[LAERTES wounds HAMLET; then, in scuffling, they change Rapiers, and HAMLET wounds LAERTES.

[blocks in formation]

Hor. They bleed on both sides;-How is it, my


Osr. How is't, Laertes?

Laer. Why, as a woodcock to mine own springe, Osric;

I am justly kill'd with mine own treachery.

Ham. How does the queen?


She swoons to see them bleed.

Queen. No, no, the drink, the drink, O my dear


The drink, the drink;-I am poison'd!


Ham. O villany!-Ho! let the door be lock'd: Treachery! seek it out. [LAERTES falls. Laer. It is here, Hamlet: Hamlet, thou art slain; No medicine in the world can do thee good, In thee there is not half an hour's life; The treacherous instrument is in thy hand,

47 i. c. you trifle or play with me as if I were a child.

Unbated 48, and envenom'd: the foul practice
Hath turn'd itself on me: lo, here I lie,
Never to rise again: Thy mother's poison'd;
I can no more; the king, the king's to blame.
Ham. The point
Envenom'd too!-Then, venom, to thy work 49.
[Stabs the King.

Osr.& Lords. Treason! treason!

King. O, yet defend me, friends, I am but hurt.
Ham. Here, thou incestuous, murd'rous, damned


Drink off this potion:-Is the union here?

Follow my mother.

[King dies.

He is justly serv'd; It is a poison temper'd by himself.— Exchange forgiveness with me, noble Hamlet: Mine and my father's death come not upon thee; Nor thine on me!


[ocr errors]

Ham. Heaven make thee free of it! I follow thee. I am dead, Horatio:-Wretched queen, adieu!You that look pale and tremble at this chance, That are but mutes or audience to this act, Had I but time (as this fell sergeant 50, death, Is strict in his arrest), O, I could tell you,— But let it be:-Horatio, I am dead;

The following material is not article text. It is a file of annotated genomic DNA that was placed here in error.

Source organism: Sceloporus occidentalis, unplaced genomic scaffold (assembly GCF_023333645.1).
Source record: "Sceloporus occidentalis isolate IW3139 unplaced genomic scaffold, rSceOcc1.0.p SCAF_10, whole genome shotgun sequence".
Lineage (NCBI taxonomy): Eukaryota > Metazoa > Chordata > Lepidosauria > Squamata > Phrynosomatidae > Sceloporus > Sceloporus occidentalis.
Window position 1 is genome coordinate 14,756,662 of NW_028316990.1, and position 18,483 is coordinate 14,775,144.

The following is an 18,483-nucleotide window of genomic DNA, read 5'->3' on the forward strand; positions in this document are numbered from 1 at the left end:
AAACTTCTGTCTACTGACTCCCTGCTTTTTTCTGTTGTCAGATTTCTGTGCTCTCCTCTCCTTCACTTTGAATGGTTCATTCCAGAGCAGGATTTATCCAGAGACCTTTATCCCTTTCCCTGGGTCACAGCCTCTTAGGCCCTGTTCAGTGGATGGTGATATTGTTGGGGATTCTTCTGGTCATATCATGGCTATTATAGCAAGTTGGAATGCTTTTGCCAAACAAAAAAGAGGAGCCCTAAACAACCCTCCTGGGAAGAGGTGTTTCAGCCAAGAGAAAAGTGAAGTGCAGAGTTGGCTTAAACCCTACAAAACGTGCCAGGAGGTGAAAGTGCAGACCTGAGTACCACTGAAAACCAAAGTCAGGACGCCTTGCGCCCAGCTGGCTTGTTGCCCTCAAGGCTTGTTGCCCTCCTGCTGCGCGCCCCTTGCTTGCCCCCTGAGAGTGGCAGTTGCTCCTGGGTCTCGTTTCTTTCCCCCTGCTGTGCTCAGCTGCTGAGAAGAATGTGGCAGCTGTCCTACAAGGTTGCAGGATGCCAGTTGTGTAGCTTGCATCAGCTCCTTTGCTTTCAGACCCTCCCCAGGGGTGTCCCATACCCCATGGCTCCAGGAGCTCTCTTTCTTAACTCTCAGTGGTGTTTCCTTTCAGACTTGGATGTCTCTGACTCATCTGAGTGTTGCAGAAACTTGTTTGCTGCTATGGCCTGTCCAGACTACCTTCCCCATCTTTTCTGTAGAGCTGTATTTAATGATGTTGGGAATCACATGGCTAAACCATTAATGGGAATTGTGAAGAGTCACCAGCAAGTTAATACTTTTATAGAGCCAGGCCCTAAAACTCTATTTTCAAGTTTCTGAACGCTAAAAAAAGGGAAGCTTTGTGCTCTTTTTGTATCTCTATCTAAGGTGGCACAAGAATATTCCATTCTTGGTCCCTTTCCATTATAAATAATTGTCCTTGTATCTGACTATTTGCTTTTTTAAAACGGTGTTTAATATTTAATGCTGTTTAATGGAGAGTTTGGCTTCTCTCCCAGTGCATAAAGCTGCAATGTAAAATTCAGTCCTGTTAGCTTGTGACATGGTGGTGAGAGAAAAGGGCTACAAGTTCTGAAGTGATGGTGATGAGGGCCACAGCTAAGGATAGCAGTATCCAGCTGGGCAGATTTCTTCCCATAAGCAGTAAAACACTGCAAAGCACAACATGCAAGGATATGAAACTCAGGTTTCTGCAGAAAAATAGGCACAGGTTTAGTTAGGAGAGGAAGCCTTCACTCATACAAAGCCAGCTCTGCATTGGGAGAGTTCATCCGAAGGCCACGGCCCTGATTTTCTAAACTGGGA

48 See note on Act iv. Sc. 7.

49 In the quarto of 1603:

[ocr errors]

The poison'd instrument within my hand?
Then venom to thy venom; die, damn'd villain:
Come drink, here lies thy union here.'

[King dies.

50 A sergeant was a bailiff or sheriff's officer. Shakspeare, in his 74th Sonnet, has likened death to an arrest:

when that fell arrest,

Without all bail shall carry me away.'

And Joshua Silvester, in his Dubartas:

'And death, sergeant of the eternal Judge,
Comes very late,' &c.

Thou liv'st; report me and my cause aright
To the unsatisfied.


Never believe it;

I am more an antique Roman than a Dane,
Here's yet some liquor left.

As thou'rt a man,

Ham. Give me the cup; let go; by heaven, I'll have it.— O God!-Horatio, what a wounded name,

Things standing thus unknown, shall live behind me? If thou didst ever hold me in thy heart,

Absent thee from felicity awhile,

And in this harsh world draw thy breath in pain, To tell my story.—

[March afar off, and Shot within.

What warlike noise is this?

Osr. Young Fortinbras, with conquest come from Poland,

To the ambassadors of England gives

This warlike volley.


O, I die, Horatio;

The potent poison quite o'ercrows 51 my spirit;
I cannot live to hear the news from England:
But I do prophesy the election lights

On Fortinbras; he has my dying voice;
So tell him, with the occurrents, more or less,
Which have solicited 52,-The rest is silence. [Dies.
Hor. Now cracks a noble heart;-Good night,
sweet prince;

And flights of angels sing thee to thy rest!
Why does the drum come hither? [March within.

51 To overcrow is to overcome, to subdue. 'These noblemen laboured with tooth and naile to overcrow, and consequently to overthrow one another.'-Holinshed's History of Ireland.

52 The occurrents which have solicited-the occurrences or incidents which have incited.' The sentence is left unfinished.

« 上一頁繼續 »